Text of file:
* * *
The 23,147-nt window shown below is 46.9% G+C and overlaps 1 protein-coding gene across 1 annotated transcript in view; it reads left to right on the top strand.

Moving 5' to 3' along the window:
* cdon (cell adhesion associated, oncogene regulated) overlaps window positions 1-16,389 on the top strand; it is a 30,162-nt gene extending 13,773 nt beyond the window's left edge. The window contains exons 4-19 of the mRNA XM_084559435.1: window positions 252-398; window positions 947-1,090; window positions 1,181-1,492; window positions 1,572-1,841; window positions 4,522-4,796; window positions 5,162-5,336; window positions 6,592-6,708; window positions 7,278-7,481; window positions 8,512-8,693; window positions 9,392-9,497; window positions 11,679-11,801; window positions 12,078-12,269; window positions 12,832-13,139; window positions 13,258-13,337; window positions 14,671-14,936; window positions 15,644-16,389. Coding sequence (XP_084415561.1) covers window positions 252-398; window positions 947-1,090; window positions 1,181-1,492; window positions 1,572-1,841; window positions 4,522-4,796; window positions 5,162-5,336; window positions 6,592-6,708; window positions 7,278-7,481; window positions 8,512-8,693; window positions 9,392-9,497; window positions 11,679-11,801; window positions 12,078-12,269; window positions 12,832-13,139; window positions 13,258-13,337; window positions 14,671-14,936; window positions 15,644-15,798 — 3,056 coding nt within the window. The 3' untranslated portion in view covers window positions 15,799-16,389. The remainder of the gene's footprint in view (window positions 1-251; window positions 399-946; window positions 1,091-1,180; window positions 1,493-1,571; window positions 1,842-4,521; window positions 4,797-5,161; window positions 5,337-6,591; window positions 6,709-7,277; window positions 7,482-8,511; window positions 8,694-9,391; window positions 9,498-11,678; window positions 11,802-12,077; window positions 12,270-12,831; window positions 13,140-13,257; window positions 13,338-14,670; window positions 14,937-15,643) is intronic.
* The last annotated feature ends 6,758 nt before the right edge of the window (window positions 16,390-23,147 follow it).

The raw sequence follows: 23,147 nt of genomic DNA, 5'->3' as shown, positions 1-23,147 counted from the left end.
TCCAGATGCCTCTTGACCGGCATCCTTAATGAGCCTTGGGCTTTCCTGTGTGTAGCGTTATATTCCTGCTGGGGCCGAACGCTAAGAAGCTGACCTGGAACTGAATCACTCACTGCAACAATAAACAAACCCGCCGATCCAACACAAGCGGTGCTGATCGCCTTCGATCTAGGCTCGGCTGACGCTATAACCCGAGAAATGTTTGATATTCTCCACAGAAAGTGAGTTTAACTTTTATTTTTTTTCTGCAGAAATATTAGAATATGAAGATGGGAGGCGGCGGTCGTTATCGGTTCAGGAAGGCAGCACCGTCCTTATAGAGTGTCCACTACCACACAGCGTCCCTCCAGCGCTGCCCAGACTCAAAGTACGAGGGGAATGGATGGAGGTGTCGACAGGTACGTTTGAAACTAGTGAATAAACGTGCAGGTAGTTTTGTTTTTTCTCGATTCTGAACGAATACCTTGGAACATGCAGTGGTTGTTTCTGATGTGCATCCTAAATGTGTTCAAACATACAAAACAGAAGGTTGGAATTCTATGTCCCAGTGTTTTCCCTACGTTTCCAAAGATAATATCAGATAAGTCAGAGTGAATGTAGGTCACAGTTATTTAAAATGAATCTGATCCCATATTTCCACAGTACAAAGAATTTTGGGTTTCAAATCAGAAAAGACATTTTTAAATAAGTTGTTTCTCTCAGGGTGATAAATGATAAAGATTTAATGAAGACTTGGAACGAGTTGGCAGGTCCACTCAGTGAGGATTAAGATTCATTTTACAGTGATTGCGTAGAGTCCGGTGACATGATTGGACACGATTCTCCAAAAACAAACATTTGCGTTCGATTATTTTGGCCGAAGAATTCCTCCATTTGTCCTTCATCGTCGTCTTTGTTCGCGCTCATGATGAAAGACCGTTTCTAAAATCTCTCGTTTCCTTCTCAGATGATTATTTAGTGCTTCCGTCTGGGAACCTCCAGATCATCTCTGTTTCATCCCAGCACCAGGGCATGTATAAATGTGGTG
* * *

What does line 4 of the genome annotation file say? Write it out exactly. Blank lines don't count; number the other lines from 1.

* The last annotated feature ends 6,758 nt before the right edge of the window (window positions 16,390-23,147 follow it).